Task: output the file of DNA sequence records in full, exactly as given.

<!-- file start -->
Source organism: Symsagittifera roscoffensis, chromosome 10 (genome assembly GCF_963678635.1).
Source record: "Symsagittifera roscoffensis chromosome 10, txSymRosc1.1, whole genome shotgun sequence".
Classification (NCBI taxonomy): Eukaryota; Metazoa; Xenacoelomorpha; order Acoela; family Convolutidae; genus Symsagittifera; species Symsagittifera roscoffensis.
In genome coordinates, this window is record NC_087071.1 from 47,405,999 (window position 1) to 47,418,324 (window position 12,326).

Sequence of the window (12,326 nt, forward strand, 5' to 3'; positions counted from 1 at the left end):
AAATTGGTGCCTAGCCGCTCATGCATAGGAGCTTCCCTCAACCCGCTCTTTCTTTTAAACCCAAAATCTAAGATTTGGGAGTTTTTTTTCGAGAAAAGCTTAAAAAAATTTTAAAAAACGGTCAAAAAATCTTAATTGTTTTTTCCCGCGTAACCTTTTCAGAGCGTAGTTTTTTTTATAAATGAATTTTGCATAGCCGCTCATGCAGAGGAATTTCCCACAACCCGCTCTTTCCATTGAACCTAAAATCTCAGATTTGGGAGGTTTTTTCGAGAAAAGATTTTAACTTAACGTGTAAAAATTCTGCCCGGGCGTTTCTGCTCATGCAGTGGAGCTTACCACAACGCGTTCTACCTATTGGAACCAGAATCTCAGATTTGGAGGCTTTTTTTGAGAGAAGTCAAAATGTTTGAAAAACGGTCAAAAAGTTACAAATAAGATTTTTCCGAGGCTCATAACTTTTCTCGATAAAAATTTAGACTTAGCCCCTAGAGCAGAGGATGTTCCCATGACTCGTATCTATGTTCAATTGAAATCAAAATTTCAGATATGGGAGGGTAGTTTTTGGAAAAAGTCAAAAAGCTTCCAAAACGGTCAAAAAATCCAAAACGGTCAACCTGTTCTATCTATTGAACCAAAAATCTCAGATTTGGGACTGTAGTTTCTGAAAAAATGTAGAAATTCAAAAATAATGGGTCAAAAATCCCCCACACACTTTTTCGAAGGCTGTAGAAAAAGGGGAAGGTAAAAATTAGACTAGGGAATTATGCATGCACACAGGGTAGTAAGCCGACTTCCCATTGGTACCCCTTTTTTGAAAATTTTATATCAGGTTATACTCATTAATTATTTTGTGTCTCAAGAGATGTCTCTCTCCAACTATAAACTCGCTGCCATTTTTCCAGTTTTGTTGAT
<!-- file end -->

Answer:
Source organism: Symsagittifera roscoffensis, chromosome 10 (genome assembly GCF_963678635.1).
Source record: "Symsagittifera roscoffensis chromosome 10, txSymRosc1.1, whole genome shotgun sequence".
Classification (NCBI taxonomy): Eukaryota; Metazoa; Xenacoelomorpha; order Acoela; family Convolutidae; genus Symsagittifera; species Symsagittifera roscoffensis.
In genome coordinates, this window is record NC_087071.1 from 47,405,999 (window position 1) to 47,418,324 (window position 12,326).

Sequence of the window (12,326 nt, forward strand, 5' to 3'; positions counted from 1 at the left end):
AAATTGGTGCCTAGCCGCTCATGCATAGGAGCTTCCCTCAACCCGCTCTTTCTTTTAAACCCAAAATCTAAGATTTGGGAGTTTTTTTTCGAGAAAAGCTTAAAAAAATTTTAAAAAACGGTCAAAAAATCTTAATTGTTTTTTCCCGCGTAACCTTTTCAGAGCGTAGTTTTTTTTATAAATGAATTTTGCATAGCCGCTCATGCAGAGGAATTTCCCACAACCCGCTCTTTCCATTGAACCTAAAATCTCAGATTTGGGAGGTTTTTTCGAGAAAAGATTTTAACTTAACGTGTAAAAATTCTGCCCGGGCGTTTCTGCTCATGCAGTGGAGCTTACCACAACGCGTTCTACCTATTGGAACCAGAATCTCAGATTTGGAGGCTTTTTTTGAGAGAAGTCAAAATGTTTGAAAAACGGTCAAAAAGTTACAAATAAGATTTTTCCGAGGCTCATAACTTTTCTCGATAAAAATTTAGACTTAGCCCCTAGAGCAGAGGATGTTCCCATGACTCGTATCTATGTTCAATTGAAATCAAAATTTCAGATATGGGAGGGTAGTTTTTGGAAAAAGTCAAAAAGCTTCCAAAACGGTCAAAAAATCCAAAACGGTCAACCTGTTCTATCTATTGAACCAAAAATCTCAGATTTGGGACTGTAGTTTCTGAAAAAATGTAGAAATTCAAAAATAATGGGTCAAAAATCCCCCACACACTTTTTCGAAGGCTGTAGAAAAAGGGGAAGGTAAAAATTAGACTAGGGAATTATGCATGCACACAGGGTAGTAAGCCGACTTCCCATTGGTACCCCTTTTTTGAAAATTTTATATCAGGTTATACTCATTAATTATTTTGTGTCTCAAGAGATGTCTCTCTCCAACTATAAACTCGCTGCCATTTTTCCAGTTTTGTTGAT